It never occurred to me that a Tax Court decision could star in a motion picture, but it has happened. The film has a pretty provocative title On The Basis of Sex, but they don't mean it that way. Felicity Jones portrays a young Ruth Bader Ginsburg (RBG) ... and Arnie Hammer as her husband Martin Ginsburg. I have it on very good authority that Martin Ginsburg was a first-rate tax attorney (See follow-up). And another star in the movie is a Tax Court decision. How often does that happen? ...
The decision is Charles E. Moritz v. Commissioner of Internal Revenue, which was decided by Judge Norman O. Tietjens in 1970 in favor of the IRS. Mr. Moritz had represented himself — not surprisingly given the low stakes. The decision was appealed to the Tenth Circuit where Mr. Moritz was represented by Ruth Bader Ginsburg and Martin Ginsburg backed up by Melvin Wulf of the ACLU and Weil, Gotshal & Manges. The lead attorney for the United States was James Bozarth played by Jack Reynor. Sam Waterston, who has played a lawyer on TV more than once, portrays Solicitor General Erwin Griswold. ...
Mr. Moritz was contesting a $328.80 deficiency. He had taken a deduction under Code Section 214 - Expenses for household and dependent care services necessary for gainful employment. Mr. Moritz was an editor for the publishing firm Lea & Feibiger. He had an office in his home, but he had to travel extensively to meet with authors.
The travel required him to spend money to help care for his mother, who lived with him. She was 89 years old and confined to a wheelchair. Mr. Moritz hired Cleeta Stewart to help care for his mother. He paid her $1,250 of which $600 was attributable to the assurance of Mrs. Moritz's well being.
Code Section 214 as in effect in 1968, the year in question read (emphasis added):
There shall be allowed as a deduction expenses paid during the taxable year by a taxpayer who is a woman or widower, or is a husband whose wife is incapacitated or is institutionalized, for the care of one or more dependents (as defined in subsection (d)(1)), but only if such care is for the purpose of enabling the taxpayer to be gainfully employed.
Since Mr. Moritz had never married, he didn't qualify. ... "Petitioner is treated no differently from other unmarried, past or present, males. His remedy lies with Congress, and not in this Court." ...
The appeal to the Tenth Circuit was argued by the Ginsburgs. They split the oral arguments with Martin doing the tax piece and RBG handling the constitutional issue. ...
[T]he Tenth Circuit held for Moritz:
We conclude that the classification is an invidious discrimination and invalid under due process principles. It is not one having a fair and substantial relation to the object of the legislation dealing with the amelioration of burdens on the taxpayer. See Reed v. Reed, supra, 404 U.S. at 76, 92 S.Ct. 251. The statute did not make the challenged distinction as part of a scheme dealing with the varying burdens of dependents' care borne of taxpayers, but instead made a special discrimination premised on sex alone, which cannot stand.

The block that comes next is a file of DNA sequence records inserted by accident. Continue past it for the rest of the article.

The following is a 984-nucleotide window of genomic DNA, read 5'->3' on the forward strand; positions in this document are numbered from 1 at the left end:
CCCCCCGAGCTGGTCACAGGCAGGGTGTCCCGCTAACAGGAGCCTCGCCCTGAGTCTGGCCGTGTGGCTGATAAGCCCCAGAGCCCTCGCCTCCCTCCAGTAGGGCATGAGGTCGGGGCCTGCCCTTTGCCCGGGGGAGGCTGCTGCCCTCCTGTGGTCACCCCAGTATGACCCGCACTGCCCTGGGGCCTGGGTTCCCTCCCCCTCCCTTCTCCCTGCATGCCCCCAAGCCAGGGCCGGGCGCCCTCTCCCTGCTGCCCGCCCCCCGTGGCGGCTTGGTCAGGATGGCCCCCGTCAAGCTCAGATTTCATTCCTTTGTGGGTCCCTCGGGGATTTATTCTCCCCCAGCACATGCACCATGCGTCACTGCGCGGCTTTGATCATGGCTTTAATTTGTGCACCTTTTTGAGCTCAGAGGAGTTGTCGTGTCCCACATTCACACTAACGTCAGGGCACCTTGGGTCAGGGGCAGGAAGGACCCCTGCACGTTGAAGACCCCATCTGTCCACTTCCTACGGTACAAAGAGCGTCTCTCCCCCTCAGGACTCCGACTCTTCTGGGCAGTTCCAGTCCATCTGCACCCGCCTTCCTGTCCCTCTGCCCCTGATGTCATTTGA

It was the first time a provision of the Internal Revenue Code had been declared unconstitutional.
That's not quite as big a deal as it might sound. The tax law was not codified until 1939 and then recodified in 1954. In 1895, the Supreme Court ruled that the income tax was unconstitutional since to the extent it reached income from property it was a direct tax requiring apportionment. (Pollock v Farmers' Loan and Trust Company) That's why the Sixteenth Amendment needed to be passed.
A.O. Scott reviewed the film for the New York Times. He doesn't even mention the Tax Court or what circuit was involved. I love the New York Times, but when it comes to their tax coverage, don't get me started.
I was hoping for something from the most indefatigable chronicler of the Tax Court in all the blogosphere, Lew Taishoff, but he is passing.
Mr Reilly, I yield to no one in my admiration for Justice Ginsburg. But I report present cases only. I leave to you the Moritz case, and what will surely be a scintillating blogpost, which I eagerly look forward to reading.
Be sure to check out the trailer. The best line is around 1:05 when Felicity Jones remarks "I don't read Tax Court cases". RBG gave Ms. Jones credit for nailing the Brooklyn accent and I have to say that she sounded pretty good to me.
In the small world department, I clerked for the late William J. Holloway Jr., Chief Judge of the U.S. Court of Appeals for the Tenth Circuit. Judge Holloway wrote the opinion in Moritz v. Commissioner, 469 F.2d 466 (10th Cir. 1972), and a fictional Judge Holloway appears in the movie. To commemorate Judge Holloway's first 15 years on the bench, his law clerks (including my future wife) presented him with a book in 1984 compiling all of the opinions he had written, including Moritz. I wrote about Judge Holloway's powerful impact on my professional and personal life here.